[Contains spoilers for Life is Strange]
If Life is Strange is a game about making choices, then Life is Strange Volume 1: Dust is a graphic novel exploring the consequences of those choices. More accurately, it explores the consequences of one specific choice in one specific timeline: saving Chloe Price’s life at the cost of Arcadia Bay and, presumably, everyone you know living there. Was it fate that Max discovered her power and saved Chloe’s life, or is the superstorm an undeserved consequence of tampering with time? There’s perhaps no choice in Life is Strange more divisive—as of this writing, the PC players have chosen 48-52 in favor of Arcadia Bay—but Life is Strange Volume 1: Dust can satisfy fans regardless of their choices.
Life is Strange Volume One: Dust
Emma Vieceli (writer), Claudia Leonardi (artist), Andrea Izzo (colorist)
May 21, 2019
Sidequest received a review copy of Life is Strange Volume 1: Dust in exchange for a fair and honest review.
Life is Strange Volume 1: Dust picks up one year after the destruction of Arcadia Bay. Max and Chloe find themselves in Seattle building a life together with the help of the High Seas, their friends in a pirate-themed band. It’s quickly clear that—in traditional Max and Chloe style—the pair haven’t processed their grief so much as put physical distance between themselves and the source. With Arcadia Bay long since vanished from the rearview mirror of Chloe’s still-crappy truck, all the horrors they escaped should be nothing but a memory, right?
Well, actually, no. In true Life is Strange style, the mundane and the supernatural intertwine to force Max and Chloe to confront their trauma. While an invitation to a remembrance ceremony at their would-be alma mater Blackwell Academy shows us just how fragile the healing they’ve accomplished is, Max begins experiencing flickers in her reality—from something as minor as a different hair color to her friends telling her that Chloe is dead. Enough is enough: Max and Chloe decide that they have to go back home to Arcadia Bay.
The idea of home continually props up in Life is Strange Volume 1: Dust. Is home Seattle, where Max and Chloe now live? Is it the crumbling ruin Chloe grew up in? For someone like Max, whose time travel abilities allow her to glimpse other realities, the question is even more muddled. With nothing but a nosebleed and a Polaroid, Max can alter the very parameters of her reality. Is home the reality she started in, or the one she chose to settle down in? For every one of these questions answered, Life is Strange Volume 1: Dust raises two more—and that’s a good thing.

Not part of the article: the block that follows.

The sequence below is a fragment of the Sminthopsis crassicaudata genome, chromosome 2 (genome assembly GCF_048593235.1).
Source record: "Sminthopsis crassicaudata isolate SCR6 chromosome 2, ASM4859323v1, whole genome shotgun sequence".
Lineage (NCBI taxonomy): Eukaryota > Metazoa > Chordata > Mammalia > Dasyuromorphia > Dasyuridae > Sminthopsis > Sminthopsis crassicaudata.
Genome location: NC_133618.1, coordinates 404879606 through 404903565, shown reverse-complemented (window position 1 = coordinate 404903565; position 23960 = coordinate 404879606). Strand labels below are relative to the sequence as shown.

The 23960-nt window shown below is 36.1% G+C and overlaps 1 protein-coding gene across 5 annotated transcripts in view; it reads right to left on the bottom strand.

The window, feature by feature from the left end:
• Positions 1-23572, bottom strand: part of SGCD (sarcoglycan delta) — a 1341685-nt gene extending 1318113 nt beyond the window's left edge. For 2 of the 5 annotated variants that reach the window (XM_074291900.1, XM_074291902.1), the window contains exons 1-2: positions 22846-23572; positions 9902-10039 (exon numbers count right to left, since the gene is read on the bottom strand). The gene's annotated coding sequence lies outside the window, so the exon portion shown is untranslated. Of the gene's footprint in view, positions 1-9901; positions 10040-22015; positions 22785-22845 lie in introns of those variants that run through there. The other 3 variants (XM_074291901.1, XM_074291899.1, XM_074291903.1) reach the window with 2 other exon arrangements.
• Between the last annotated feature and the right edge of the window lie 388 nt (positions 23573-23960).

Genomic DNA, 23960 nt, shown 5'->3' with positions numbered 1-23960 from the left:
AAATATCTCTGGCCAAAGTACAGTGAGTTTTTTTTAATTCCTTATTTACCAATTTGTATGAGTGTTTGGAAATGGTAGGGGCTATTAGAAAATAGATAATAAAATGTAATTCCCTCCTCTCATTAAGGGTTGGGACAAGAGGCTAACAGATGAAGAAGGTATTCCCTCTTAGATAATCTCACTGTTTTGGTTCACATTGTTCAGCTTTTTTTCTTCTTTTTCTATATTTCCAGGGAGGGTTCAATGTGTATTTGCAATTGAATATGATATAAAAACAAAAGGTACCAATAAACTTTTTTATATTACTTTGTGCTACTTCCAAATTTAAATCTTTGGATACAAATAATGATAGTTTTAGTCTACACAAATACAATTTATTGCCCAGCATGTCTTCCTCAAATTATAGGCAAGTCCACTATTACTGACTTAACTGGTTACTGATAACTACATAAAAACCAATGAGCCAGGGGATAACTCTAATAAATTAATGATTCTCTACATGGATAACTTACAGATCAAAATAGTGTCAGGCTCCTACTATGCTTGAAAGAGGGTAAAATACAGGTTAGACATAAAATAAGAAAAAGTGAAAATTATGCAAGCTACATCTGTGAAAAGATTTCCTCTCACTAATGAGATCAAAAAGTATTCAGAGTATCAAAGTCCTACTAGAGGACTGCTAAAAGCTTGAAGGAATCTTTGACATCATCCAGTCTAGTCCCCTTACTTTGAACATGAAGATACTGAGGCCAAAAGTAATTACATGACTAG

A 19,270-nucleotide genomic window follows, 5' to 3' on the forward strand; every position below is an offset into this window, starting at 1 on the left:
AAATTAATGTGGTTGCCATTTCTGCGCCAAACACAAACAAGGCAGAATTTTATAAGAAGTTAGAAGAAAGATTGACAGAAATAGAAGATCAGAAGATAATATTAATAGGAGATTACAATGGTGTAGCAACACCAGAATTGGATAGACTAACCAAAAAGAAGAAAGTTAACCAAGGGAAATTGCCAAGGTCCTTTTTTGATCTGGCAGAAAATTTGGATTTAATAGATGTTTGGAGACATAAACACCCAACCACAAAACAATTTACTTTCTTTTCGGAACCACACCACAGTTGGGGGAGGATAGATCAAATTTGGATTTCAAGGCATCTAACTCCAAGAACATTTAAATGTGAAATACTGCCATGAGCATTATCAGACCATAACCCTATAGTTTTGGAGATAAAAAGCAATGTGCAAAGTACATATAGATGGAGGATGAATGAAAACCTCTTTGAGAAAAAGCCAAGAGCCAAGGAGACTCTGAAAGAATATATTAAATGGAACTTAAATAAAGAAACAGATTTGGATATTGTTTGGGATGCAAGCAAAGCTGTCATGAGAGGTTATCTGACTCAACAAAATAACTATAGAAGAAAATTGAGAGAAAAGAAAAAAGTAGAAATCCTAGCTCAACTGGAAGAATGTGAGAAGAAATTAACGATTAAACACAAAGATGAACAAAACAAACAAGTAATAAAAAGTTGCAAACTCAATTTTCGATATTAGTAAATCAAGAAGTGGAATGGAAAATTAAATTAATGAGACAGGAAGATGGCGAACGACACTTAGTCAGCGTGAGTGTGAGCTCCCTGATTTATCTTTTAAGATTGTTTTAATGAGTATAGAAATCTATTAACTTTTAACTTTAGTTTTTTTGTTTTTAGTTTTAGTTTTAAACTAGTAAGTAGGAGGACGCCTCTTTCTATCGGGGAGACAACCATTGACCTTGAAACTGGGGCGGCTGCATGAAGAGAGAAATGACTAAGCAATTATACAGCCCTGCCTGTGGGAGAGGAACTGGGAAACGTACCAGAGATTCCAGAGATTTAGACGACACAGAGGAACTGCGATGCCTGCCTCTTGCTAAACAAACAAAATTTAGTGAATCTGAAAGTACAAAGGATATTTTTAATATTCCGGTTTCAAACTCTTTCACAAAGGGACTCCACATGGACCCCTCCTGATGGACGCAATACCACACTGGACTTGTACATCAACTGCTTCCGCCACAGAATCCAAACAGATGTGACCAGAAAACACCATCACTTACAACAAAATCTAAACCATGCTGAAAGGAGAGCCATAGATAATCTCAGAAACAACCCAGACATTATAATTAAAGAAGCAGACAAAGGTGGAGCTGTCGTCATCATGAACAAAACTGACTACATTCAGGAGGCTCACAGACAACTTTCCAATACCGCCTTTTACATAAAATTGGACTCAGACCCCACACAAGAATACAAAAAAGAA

I came into Life is Strange Volume 1: Dust with a lot of trepidation. The original game holds a special place in my heart, and as excited as I was to see not only a continuation, but a continuation from my preferred ending (Bae>Bay and you’ll never convince me otherwise) so much of what made the game great was the immersion that can really only happen in a video game: the lovingly curated soundtrack, the moments of peace where you can simply take in the scenery and let Max reflect on recent events, and, of course, the ability to rewind time and manipulate events until they play out the way you want. How could a static medium like a comic book replicate all of that?
My fears were largely unfounded, as it turns out. While I miss the perfectly moody soundtrack, this book feels like Life is Strange. Claudia Leonardi’s art captures the unspoken intimacy of two teenage girls who love one another but don’t know what that means yet. Andrea Izzo’s colors are warm and welcoming, bringing me back to my time exploring the twilit landscape of Blackwell Academy.
Izzo and Leonardi take the limits of Life is Strange’s graphics and turn them into a deliberate choice. The simple lines of the backgrounds let the characters pop in every panel, letting the busier scenes in the ruins of Arcadia Bay drive home the overwhelming loss Max and Chloe feel. The bright color of Chloe’s hair, clothing, and tattoos make her the first thing you see even as her pain makes her smaller and smaller.
And Emma Vieceli’s writing somehow has something for everybody—those who chose to save Arcadia Bay, or those who saw Warren as more than just a friend for Max. Even those dedicated few who paired Max with Victoria Chase get a wink and a nod. Vieceli does this without rehashing the story of Life is Strange, but by celebrating the multitude of choices that players could make—both in-game and out.
Life is Strange Volume 1: Dust does have a definite ending, but, like all good endings, it can just as easily be the beginning of another story. That’s good, because despite the original plans to be a four-issue miniseries, Titan Comics decided to upgrade Life is Strange into an ongoing series, and I eagerly await issue five to see what this creative team has in store for Max and Chloe in this one possible future.
Kaitlyn Lyons is a flailing Chicago queer fueled mostly by iced coffee. She won’t shut up about comics or her Pathfinder games and is an unrepentant fangirl of all things Elf-y. She tweets about this and more at @ArrowShootyKate.